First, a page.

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Germany reviews cases of former Dutch Nazis

Tags: Excerpts from the Windmill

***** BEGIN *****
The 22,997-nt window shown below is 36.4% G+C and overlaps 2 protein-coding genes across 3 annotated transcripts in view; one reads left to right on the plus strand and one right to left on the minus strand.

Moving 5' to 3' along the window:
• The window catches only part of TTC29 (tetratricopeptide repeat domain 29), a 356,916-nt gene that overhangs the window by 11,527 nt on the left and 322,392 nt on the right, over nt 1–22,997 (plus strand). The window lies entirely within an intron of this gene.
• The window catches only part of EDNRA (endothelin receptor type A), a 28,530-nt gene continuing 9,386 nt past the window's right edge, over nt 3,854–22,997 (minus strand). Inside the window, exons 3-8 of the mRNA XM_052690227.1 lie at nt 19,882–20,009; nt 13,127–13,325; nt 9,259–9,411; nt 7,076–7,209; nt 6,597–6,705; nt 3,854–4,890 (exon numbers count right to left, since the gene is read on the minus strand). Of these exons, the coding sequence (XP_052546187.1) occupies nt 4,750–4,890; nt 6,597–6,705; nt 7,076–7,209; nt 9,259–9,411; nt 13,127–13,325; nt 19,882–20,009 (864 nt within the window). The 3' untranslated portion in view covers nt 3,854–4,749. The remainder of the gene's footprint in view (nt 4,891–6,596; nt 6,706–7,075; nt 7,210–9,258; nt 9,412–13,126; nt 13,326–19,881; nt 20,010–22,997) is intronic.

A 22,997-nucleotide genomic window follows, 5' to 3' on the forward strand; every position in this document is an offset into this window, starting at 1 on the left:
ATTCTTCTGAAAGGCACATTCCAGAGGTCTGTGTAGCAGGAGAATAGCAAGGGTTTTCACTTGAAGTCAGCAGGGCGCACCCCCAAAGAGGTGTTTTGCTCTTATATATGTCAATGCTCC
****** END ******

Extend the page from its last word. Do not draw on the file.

BERLIN – Germany has been a safe abode for a number of Dutch war criminals and collaborators since escaping from jails in the Netherlands in the late 1940s and early 1950s. Existing German law entitled them to citizenship for having served in such units as the Waffen SS, even though these individuals were charged and often convicted of serious war crimes in the Netherlands. In recent months, German officials have been taking another look at the matter of, for instance, Klaas Carel Faber who received a death sentence in 1947. A former justice minister finds it unacceptable that Faber received postwar protection because of a 1943 decree by Hitler. Faber, who is now 87, served as a supervisor at Kamp Westerbork and was feared for his violent demeanor. His father, a baker at Heemstede, was liquidated in 1944 by resistance fighter Hannie Schaft and his brother, Pieter Johan, was executed in 1948 for murdering 27 resistance workers. The brothers were part of an execution squad at Westerbork. As well, a German court cleared the way for the trial of former SS’er Heinrich Boere. He was sentenced to death in absentia in the Netherlands in 1949.